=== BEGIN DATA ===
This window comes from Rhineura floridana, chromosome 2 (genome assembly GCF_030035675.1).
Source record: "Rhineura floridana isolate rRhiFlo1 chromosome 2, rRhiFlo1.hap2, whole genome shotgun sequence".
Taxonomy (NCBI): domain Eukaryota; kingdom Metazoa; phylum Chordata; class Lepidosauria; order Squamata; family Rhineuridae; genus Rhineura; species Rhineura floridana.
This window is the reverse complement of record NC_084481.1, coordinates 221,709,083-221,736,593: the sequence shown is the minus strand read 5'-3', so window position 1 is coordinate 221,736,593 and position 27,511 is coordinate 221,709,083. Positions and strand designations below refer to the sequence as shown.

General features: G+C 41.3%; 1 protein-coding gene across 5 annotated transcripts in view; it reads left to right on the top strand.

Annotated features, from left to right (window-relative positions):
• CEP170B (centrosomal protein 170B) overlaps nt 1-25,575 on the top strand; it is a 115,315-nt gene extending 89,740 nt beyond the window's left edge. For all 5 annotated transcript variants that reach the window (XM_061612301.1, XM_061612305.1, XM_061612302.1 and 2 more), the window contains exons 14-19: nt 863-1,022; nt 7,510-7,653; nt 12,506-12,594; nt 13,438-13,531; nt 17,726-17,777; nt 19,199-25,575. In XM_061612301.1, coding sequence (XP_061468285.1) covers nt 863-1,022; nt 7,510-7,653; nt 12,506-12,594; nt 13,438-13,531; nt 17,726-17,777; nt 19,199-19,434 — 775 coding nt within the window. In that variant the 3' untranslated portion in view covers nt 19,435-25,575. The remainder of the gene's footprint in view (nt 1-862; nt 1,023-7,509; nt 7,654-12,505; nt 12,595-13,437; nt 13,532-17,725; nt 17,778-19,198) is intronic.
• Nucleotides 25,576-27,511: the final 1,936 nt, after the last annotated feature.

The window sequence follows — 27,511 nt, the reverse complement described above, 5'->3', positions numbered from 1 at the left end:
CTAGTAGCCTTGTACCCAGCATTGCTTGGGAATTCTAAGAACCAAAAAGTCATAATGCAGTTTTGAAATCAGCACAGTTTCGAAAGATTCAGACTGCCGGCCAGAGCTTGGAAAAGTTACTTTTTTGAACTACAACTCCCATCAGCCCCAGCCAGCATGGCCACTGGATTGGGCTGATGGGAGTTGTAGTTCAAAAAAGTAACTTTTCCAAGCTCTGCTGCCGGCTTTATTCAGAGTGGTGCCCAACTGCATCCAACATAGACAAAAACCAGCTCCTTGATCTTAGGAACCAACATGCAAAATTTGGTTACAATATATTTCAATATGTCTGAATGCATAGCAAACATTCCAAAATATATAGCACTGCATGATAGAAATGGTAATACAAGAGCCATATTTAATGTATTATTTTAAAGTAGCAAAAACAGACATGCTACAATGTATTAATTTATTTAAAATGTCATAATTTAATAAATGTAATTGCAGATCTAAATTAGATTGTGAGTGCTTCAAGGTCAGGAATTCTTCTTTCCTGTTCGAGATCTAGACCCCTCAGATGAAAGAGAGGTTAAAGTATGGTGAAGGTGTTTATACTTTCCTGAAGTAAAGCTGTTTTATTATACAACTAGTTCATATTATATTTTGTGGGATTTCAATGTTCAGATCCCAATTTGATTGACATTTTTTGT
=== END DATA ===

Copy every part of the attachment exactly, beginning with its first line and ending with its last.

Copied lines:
This window comes from Rhineura floridana, chromosome 2 (genome assembly GCF_030035675.1).
Source record: "Rhineura floridana isolate rRhiFlo1 chromosome 2, rRhiFlo1.hap2, whole genome shotgun sequence".
Taxonomy (NCBI): domain Eukaryota; kingdom Metazoa; phylum Chordata; class Lepidosauria; order Squamata; family Rhineuridae; genus Rhineura; species Rhineura floridana.
This window is the reverse complement of record NC_084481.1, coordinates 221,709,083-221,736,593: the sequence shown is the minus strand read 5'-3', so window position 1 is coordinate 221,736,593 and position 27,511 is coordinate 221,709,083. Positions and strand designations below refer to the sequence as shown.

General features: G+C 41.3%; 1 protein-coding gene across 5 annotated transcripts in view; it reads left to right on the top strand.

Annotated features, from left to right (window-relative positions):
• CEP170B (centrosomal protein 170B) overlaps nt 1-25,575 on the top strand; it is a 115,315-nt gene extending 89,740 nt beyond the window's left edge. For all 5 annotated transcript variants that reach the window (XM_061612301.1, XM_061612305.1, XM_061612302.1 and 2 more), the window contains exons 14-19: nt 863-1,022; nt 7,510-7,653; nt 12,506-12,594; nt 13,438-13,531; nt 17,726-17,777; nt 19,199-25,575. In XM_061612301.1, coding sequence (XP_061468285.1) covers nt 863-1,022; nt 7,510-7,653; nt 12,506-12,594; nt 13,438-13,531; nt 17,726-17,777; nt 19,199-19,434 — 775 coding nt within the window. In that variant the 3' untranslated portion in view covers nt 19,435-25,575. The remainder of the gene's footprint in view (nt 1-862; nt 1,023-7,509; nt 7,654-12,505; nt 12,595-13,437; nt 13,532-17,725; nt 17,778-19,198) is intronic.
• Nucleotides 25,576-27,511: the final 1,936 nt, after the last annotated feature.

The window sequence follows — 27,511 nt, the reverse complement described above, 5'->3', positions numbered from 1 at the left end:
CTAGTAGCCTTGTACCCAGCATTGCTTGGGAATTCTAAGAACCAAAAAGTCATAATGCAGTTTTGAAATCAGCACAGTTTCGAAAGATTCAGACTGCCGGCCAGAGCTTGGAAAAGTTACTTTTTTGAACTACAACTCCCATCAGCCCCAGCCAGCATGGCCACTGGATTGGGCTGATGGGAGTTGTAGTTCAAAAAAGTAACTTTTCCAAGCTCTGCTGCCGGCTTTATTCAGAGTGGTGCCCAACTGCATCCAACATAGACAAAAACCAGCTCCTTGATCTTAGGAACCAACATGCAAAATTTGGTTACAATATATTTCAATATGTCTGAATGCATAGCAAACATTCCAAAATATATAGCACTGCATGATAGAAATGGTAATACAAGAGCCATATTTAATGTATTATTTTAAAGTAGCAAAAACAGACATGCTACAATGTATTAATTTATTTAAAATGTCATAATTTAATAAATGTAATTGCAGATCTAAATTAGATTGTGAGTGCTTCAAGGTCAGGAATTCTTCTTTCCTGTTCGAGATCTAGACCCCTCAGATGAAAGAGAGGTTAAAGTATGGTGAAGGTGTTTATACTTTCCTGAAGTAAAGCTGTTTTATTATACAACTAGTTCATATTATATTTTGTGGGATTTCAATGTTCAGATCCCAATTTGATTGACATTTTTTGT